Jessica Chastain gets the spotlight this weekend as she sits atop the box-office at both #1 and #2. In first was the Guillermo del Toro-produced horror Mama, racking up $28.1 million on a $15 million budget. A CinemaScore of only "B-" isn't going to help its chances in the long run, but with a budget that small and a #1 finish, it should do quite well overall and it still has overseas prospects to look forward to.
In second is Zero Dark Thirty, adding $17.6 million to its total, which is now over $55 million. I'm sure those campaigning for a Best Actress Oscar for Chastain will love this extra bit of attention as Mama has certainly proven it's not going to effect her chances one bit.
As for the last time an actor scored the #1 and #2 position at the box-office... Well, that was Chastain as well in 2011 with The Help and The Debt. Before that, Ashton Kutcher did it in 2006 with the animated film Open Season and The Guardian and Leonardo DiCaprio did it in 1998 with Titanic and The Man in the Iron Mask.
Laremy went with Zero Dark at #1 in his Thursday predictions and was at least close on the number, predicting a $18.4 million finish. However, he low-balled Mama at $15.6 million, but then again, so did most everyone.
The highest prediction for Mama from the readers was Athar at $22.5 million. He was the only one to go over $20 million on the flick, which means he saw something most everyone else didn't.
Another Best Actress contender, and one I am calling the front-runner, had nearly as much attention this weekend as Jennifer Lawrence not only hosted "Saturday Night Live" but also saw her film, Silver Linings Playbook, finally expand nationwide and into 2,523 theaters where it brought in $11.4 million and it too is now over $55 million.
When it comes to Broken City, you're looking at the worst opening for a wide released Mark Wahlberg film in twelve years. You have to go all the way back to Rock Star in 2001 to find one worse, which is sort of amazing considering that film also starred Jennifer Aniston at the height of her "Friends" career. Beyond that you have to go to The Corruptor in 1999, but that only opened in 1,804 theaters.
Broken City also boasted a cast including Russell Crowe and Catherine Zeta-Jones, which is to say this film wasn't light on talent, but audiences clearly weren't liking what they were seeing from trailers and reviews didn't help much. Opening in 2,620 theaters the film managed $9 million for the three-day and won't likely be around for too long. So, pretty much your average January release.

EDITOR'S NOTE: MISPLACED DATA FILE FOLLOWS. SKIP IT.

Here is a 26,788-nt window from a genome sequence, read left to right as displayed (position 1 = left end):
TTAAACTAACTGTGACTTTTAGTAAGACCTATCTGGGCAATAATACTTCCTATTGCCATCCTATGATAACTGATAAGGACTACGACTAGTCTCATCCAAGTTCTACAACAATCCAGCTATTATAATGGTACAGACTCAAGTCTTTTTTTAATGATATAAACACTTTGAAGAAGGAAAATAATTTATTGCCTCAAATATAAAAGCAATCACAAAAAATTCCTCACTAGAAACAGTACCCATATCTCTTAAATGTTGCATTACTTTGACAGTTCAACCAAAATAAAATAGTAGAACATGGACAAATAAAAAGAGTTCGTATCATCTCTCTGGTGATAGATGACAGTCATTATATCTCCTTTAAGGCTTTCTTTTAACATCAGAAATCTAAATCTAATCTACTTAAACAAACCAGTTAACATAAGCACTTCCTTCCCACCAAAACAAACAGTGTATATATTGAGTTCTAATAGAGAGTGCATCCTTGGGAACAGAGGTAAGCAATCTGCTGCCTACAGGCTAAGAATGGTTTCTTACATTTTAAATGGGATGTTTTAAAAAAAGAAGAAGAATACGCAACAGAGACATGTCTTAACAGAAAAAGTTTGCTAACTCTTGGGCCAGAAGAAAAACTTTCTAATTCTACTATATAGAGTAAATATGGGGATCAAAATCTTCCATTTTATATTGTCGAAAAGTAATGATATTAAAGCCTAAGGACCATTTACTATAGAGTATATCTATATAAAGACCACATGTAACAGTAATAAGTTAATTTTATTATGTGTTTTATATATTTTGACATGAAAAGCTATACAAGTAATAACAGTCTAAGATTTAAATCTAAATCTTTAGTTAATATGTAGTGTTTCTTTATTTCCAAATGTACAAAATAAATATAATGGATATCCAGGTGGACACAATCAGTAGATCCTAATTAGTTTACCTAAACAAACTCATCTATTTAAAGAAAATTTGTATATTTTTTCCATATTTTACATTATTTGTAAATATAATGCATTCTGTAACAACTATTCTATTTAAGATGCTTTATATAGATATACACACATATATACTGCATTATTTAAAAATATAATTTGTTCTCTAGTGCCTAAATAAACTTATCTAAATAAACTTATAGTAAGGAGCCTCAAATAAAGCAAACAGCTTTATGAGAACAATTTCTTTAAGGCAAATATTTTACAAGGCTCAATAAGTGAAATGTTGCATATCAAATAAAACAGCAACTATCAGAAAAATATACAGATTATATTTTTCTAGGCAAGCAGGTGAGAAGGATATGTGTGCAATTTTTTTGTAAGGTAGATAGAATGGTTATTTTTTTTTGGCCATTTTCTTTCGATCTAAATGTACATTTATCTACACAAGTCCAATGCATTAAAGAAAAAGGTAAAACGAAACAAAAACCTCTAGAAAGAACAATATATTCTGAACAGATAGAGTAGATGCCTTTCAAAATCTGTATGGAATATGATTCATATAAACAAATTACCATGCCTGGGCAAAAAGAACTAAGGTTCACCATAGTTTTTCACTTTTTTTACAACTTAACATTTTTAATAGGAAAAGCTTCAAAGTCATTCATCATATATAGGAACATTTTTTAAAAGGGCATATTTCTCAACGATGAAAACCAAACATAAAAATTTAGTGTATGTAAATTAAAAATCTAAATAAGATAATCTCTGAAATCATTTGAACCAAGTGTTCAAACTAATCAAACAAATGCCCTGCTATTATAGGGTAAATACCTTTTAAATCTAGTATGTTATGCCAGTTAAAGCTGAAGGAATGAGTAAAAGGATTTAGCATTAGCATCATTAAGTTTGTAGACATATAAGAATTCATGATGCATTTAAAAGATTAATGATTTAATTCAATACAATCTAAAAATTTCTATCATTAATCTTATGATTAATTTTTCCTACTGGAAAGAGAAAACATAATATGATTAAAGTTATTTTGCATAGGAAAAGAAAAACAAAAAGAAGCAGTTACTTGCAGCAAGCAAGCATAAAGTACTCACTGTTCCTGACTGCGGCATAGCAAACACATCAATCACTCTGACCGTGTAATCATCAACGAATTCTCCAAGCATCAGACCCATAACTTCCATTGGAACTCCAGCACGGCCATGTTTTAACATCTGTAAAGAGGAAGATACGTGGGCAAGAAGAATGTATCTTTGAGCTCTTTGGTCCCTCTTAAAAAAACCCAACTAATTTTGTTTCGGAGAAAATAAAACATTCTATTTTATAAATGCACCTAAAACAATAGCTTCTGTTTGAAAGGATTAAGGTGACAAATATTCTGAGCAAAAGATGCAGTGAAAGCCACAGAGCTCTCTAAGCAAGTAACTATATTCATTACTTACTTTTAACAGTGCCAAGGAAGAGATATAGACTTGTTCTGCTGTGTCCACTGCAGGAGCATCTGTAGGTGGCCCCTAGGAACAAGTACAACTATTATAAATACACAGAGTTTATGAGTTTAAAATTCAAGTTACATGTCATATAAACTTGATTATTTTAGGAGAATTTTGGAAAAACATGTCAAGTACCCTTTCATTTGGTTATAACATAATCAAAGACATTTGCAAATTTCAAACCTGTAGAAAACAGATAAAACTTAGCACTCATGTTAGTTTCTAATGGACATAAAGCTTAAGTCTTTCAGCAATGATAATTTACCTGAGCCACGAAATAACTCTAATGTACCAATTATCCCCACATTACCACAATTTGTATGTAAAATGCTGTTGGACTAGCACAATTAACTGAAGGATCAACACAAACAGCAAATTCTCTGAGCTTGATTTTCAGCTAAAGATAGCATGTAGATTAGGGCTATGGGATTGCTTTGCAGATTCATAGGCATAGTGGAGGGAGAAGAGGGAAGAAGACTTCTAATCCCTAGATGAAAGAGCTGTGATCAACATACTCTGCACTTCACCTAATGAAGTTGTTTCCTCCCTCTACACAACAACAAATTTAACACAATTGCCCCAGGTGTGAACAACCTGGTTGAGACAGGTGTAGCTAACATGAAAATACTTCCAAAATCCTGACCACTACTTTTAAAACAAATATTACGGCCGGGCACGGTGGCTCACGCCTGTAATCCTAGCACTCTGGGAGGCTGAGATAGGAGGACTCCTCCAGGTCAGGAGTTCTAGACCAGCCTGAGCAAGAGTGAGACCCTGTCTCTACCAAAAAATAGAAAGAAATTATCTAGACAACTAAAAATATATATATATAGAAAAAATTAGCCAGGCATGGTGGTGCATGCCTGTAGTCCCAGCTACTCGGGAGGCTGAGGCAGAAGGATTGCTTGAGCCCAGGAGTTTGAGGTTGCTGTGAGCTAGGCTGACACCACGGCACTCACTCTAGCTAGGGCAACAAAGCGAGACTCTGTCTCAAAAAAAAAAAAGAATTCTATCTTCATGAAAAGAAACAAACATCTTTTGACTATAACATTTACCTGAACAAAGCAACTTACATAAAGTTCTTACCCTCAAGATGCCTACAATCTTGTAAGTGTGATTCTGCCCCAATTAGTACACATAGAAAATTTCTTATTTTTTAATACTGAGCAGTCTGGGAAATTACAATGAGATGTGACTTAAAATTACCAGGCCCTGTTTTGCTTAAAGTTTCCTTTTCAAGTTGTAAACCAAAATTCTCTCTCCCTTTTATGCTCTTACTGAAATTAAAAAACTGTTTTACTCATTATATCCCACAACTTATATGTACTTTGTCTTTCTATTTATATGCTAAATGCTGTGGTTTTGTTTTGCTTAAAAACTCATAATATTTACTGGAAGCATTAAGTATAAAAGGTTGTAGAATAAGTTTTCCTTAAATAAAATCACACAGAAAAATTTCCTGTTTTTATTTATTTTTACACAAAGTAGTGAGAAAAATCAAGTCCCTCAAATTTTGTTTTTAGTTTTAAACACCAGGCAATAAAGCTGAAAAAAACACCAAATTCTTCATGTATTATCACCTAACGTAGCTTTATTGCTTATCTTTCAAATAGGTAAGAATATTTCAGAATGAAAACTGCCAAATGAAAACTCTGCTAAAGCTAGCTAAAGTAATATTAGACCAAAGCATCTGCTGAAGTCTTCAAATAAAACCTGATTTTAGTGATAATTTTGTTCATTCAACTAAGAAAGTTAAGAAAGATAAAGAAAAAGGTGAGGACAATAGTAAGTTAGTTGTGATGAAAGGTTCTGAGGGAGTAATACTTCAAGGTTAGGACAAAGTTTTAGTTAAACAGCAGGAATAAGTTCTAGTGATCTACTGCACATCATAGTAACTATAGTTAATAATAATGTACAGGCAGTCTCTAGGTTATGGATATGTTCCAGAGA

On the reader prediction side of things, Chris Etrata was closest with an $8.4 million prediction while Laremy went high at $12.2 million. Chris was the only one to go below $10 million on Broken City and the only one to go below $10 million on our next film, which gives him the crown there as well...
Arnold Schwarzenegger's The Last Stand is the actor's worst opening in over 25 years and nearly didn't make the top ten. You have to go all the way back to 1986 and Raw Deal to find a worse opening for a Schwarzenegger film as The Last Stand could only muster $6.3 million and, like Broken City. It carried a "B" CinemaScore, which won't help its word of mouth as much as it will allow it to fade away into the night, forgotten for eternity... or at least until the DVD and Blu-ray are released three months from now, then it will be forgotten.
In other news, Django Unchained opened internationally this weekend and scored $48.1 million in 54 territories (source) and Skyfall became only the fourth 2012 release to cross the $300 million mark domestically, the other three are The Hunger Games ($408m), The Dark Knight Rises ($448.1m) and The Avengers ($623.3m).
Next weekend's selection of new releases doesn't look too much better than this weekend with Hansel and Gretel: Witch Hunters, Movie 43 and the requisite Jason Statham actioner Parker. At least you can go see films like Zero Dark Thirty, Silver Linings Playbook and Django Unchained if you haven't done so yet, or maybe see them again?
Weekend Box-Office Top Ten for January 18 - January 20, 2013
- Zero Dark Thirty (Columbia Pictures) - $15.7 million ($54.1m cume)
From 2,946 theaters ($5,329 avg.) / $40 million budget / 93%
- Silver Linings Playbook (The Weinstein Co.) - $10.7 million ($54.7m cume)
From 2,523 theaters ($4,241 avg.) / $21 million budget / 92%
- Gangster Squad (Warner Bros.) - $8.6 million ($31.7m cume)
From 3,103 theaters ($2,772 avg.) / $60 million budget / 32%
- Broken City (20th Century Fox) - $8.2 million
From 2,620 theaters ($3,130 avg.) / $35 million budget / 25%
- A Haunted House (Open Road Films) - $8.1 million ($29.7m cume)
From 2,160 theaters ($3,750 avg.) / $2.5 million budget / 6%
- Django Unchained (The Weinstein Co.) - $7.7 million ($137.8m cume)
From 2,516 theaters ($3,060 avg.) / $100 million budget / 88%
- Les Miserables (Universal Pictures) - $7.4 million ($130.0m cume)
From 2,579 theaters ($2,869 avg.) / $61 million budget
- The Last Stand (Lionsgate) - $6.2 million
From 2,913 theaters ($2,128 avg.) / 59%
- The Hobbit: An Unexpected Journey (Warner Bros.) - $6.1 million ($287.1m cume)
From 2,323 theaters ($2,626 avg.) / 65%